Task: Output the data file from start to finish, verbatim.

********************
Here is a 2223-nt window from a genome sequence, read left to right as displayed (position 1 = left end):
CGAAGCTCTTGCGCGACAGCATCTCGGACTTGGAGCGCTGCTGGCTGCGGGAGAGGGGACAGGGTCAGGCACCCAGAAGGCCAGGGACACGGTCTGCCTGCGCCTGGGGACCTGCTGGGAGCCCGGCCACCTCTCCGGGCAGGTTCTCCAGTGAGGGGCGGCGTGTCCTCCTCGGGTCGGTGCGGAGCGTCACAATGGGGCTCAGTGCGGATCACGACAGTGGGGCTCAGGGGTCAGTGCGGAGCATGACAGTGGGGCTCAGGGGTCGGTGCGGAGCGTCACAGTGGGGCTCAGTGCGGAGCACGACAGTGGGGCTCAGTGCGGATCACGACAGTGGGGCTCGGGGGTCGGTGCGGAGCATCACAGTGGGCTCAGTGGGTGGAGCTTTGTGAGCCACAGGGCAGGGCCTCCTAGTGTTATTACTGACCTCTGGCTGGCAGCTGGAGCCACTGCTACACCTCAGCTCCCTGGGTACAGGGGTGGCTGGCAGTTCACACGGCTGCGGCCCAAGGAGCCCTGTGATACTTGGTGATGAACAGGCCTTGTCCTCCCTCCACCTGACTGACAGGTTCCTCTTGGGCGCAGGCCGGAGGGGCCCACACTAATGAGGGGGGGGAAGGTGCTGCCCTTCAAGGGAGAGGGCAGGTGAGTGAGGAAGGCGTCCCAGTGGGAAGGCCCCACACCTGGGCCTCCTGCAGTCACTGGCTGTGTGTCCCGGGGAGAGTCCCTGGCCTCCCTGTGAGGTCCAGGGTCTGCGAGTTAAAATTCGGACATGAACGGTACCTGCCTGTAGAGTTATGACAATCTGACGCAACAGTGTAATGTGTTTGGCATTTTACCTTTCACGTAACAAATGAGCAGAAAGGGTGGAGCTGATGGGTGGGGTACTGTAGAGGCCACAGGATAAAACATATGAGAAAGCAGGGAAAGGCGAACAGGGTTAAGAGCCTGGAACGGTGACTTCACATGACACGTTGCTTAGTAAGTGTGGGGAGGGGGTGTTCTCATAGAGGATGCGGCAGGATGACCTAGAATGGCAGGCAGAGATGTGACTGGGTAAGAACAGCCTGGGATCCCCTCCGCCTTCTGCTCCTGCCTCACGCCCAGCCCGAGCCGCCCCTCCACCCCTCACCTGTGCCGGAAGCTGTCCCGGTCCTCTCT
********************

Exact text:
Here is a 2223-nt window from a genome sequence, read left to right as displayed (position 1 = left end):
CGAAGCTCTTGCGCGACAGCATCTCGGACTTGGAGCGCTGCTGGCTGCGGGAGAGGGGACAGGGTCAGGCACCCAGAAGGCCAGGGACACGGTCTGCCTGCGCCTGGGGACCTGCTGGGAGCCCGGCCACCTCTCCGGGCAGGTTCTCCAGTGAGGGGCGGCGTGTCCTCCTCGGGTCGGTGCGGAGCGTCACAATGGGGCTCAGTGCGGATCACGACAGTGGGGCTCAGGGGTCAGTGCGGAGCATGACAGTGGGGCTCAGGGGTCGGTGCGGAGCGTCACAGTGGGGCTCAGTGCGGAGCACGACAGTGGGGCTCAGTGCGGATCACGACAGTGGGGCTCGGGGGTCGGTGCGGAGCATCACAGTGGGCTCAGTGGGTGGAGCTTTGTGAGCCACAGGGCAGGGCCTCCTAGTGTTATTACTGACCTCTGGCTGGCAGCTGGAGCCACTGCTACACCTCAGCTCCCTGGGTACAGGGGTGGCTGGCAGTTCACACGGCTGCGGCCCAAGGAGCCCTGTGATACTTGGTGATGAACAGGCCTTGTCCTCCCTCCACCTGACTGACAGGTTCCTCTTGGGCGCAGGCCGGAGGGGCCCACACTAATGAGGGGGGGGAAGGTGCTGCCCTTCAAGGGAGAGGGCAGGTGAGTGAGGAAGGCGTCCCAGTGGGAAGGCCCCACACCTGGGCCTCCTGCAGTCACTGGCTGTGTGTCCCGGGGAGAGTCCCTGGCCTCCCTGTGAGGTCCAGGGTCTGCGAGTTAAAATTCGGACATGAACGGTACCTGCCTGTAGAGTTATGACAATCTGACGCAACAGTGTAATGTGTTTGGCATTTTACCTTTCACGTAACAAATGAGCAGAAAGGGTGGAGCTGATGGGTGGGGTACTGTAGAGGCCACAGGATAAAACATATGAGAAAGCAGGGAAAGGCGAACAGGGTTAAGAGCCTGGAACGGTGACTTCACATGACACGTTGCTTAGTAAGTGTGGGGAGGGGGTGTTCTCATAGAGGATGCGGCAGGATGACCTAGAATGGCAGGCAGAGATGTGACTGGGTAAGAACAGCCTGGGATCCCCTCCGCCTTCTGCTCCTGCCTCACGCCCAGCCCGAGCCGCCCCTCCACCCCTCACCTGTGCCGGAAGCTGTCCCGGTCCTCTCT